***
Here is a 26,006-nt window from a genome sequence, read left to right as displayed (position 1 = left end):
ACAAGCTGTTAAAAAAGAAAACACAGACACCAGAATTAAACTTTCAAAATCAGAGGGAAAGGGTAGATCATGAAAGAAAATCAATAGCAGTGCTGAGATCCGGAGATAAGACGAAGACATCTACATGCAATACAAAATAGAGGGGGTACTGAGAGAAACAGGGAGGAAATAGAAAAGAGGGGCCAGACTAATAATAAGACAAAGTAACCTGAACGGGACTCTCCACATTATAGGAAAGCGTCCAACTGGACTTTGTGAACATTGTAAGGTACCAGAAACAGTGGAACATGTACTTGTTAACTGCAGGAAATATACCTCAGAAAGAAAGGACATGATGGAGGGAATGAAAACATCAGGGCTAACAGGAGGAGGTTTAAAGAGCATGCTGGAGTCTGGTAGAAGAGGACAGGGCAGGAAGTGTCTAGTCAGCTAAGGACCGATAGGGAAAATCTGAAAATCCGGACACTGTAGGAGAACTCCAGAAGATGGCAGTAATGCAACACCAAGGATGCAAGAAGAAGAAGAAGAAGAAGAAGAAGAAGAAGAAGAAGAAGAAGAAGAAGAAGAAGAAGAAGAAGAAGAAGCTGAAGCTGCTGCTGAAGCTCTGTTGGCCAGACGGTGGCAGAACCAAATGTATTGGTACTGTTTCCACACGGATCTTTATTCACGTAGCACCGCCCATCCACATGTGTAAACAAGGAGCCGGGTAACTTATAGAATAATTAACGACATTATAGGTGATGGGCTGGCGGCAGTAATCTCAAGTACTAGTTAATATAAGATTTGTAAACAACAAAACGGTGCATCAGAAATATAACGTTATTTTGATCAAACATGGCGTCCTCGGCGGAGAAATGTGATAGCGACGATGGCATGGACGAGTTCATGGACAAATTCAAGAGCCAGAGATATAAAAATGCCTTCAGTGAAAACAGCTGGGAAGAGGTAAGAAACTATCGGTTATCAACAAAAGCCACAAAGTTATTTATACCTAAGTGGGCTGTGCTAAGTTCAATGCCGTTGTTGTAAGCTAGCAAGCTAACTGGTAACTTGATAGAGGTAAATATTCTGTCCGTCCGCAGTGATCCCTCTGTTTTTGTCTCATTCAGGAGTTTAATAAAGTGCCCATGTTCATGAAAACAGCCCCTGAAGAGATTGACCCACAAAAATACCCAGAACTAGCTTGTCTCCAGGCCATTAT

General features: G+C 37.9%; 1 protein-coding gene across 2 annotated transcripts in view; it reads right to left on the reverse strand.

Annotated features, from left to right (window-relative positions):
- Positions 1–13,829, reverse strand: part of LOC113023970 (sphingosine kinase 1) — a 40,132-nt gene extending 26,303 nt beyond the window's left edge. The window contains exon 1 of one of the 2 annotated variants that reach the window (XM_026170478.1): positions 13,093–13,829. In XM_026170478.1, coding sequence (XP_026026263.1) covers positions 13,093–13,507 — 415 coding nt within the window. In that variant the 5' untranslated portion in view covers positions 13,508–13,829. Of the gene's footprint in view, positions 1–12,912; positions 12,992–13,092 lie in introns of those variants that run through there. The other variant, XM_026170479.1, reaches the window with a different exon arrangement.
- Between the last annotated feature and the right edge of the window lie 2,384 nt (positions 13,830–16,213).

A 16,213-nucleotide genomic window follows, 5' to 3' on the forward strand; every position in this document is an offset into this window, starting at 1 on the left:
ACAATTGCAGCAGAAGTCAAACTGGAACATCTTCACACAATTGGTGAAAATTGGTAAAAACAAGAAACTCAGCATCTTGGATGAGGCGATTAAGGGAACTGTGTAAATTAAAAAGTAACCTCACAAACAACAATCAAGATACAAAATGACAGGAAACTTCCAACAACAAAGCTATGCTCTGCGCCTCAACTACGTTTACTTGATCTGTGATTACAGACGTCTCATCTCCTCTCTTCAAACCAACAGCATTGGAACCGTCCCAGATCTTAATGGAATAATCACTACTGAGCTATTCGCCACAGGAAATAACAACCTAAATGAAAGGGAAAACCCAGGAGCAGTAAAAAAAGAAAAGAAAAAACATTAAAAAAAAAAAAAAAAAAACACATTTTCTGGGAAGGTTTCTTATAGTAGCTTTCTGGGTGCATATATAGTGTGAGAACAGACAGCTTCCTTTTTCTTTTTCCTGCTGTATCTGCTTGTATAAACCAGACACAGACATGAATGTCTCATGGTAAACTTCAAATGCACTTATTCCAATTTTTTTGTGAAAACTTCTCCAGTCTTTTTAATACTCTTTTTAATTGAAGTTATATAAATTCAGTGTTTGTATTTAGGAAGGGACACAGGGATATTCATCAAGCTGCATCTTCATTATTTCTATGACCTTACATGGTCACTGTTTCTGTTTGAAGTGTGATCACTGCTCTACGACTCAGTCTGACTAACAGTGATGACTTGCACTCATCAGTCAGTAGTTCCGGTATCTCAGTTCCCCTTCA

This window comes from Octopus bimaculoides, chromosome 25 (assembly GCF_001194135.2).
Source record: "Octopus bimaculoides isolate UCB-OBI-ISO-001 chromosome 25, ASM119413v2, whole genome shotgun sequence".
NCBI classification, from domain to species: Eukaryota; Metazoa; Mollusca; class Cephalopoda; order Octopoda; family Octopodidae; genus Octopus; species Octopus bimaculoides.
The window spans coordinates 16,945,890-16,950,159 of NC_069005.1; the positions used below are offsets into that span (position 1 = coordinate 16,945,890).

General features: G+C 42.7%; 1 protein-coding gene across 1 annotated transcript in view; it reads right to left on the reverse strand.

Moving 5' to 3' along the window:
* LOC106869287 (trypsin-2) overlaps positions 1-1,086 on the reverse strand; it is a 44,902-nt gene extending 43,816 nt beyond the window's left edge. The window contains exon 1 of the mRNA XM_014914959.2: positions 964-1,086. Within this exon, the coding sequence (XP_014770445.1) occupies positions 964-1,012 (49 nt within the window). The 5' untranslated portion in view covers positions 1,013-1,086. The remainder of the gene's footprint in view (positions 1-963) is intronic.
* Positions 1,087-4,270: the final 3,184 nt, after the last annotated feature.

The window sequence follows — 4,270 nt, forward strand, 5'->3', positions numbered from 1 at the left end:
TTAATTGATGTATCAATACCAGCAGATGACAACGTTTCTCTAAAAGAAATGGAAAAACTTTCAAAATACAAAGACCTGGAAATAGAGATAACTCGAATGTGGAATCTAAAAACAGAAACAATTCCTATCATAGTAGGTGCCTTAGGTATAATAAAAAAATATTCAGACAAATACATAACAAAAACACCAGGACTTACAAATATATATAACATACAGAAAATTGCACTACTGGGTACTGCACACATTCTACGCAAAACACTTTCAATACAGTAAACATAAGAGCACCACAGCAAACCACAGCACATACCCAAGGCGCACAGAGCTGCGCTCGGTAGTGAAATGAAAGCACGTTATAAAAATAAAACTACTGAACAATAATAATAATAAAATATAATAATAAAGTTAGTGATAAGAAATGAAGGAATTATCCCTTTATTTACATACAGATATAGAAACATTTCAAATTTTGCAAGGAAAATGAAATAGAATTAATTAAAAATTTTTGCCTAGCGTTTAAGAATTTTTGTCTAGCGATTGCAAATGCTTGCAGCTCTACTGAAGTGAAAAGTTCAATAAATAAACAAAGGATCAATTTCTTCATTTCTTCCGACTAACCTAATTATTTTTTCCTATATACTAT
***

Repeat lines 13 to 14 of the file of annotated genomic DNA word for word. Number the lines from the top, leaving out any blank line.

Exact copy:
General features: G+C 42.7%; 1 protein-coding gene across 1 annotated transcript in view; it reads right to left on the reverse strand.

Moving 5' to 3' along the window: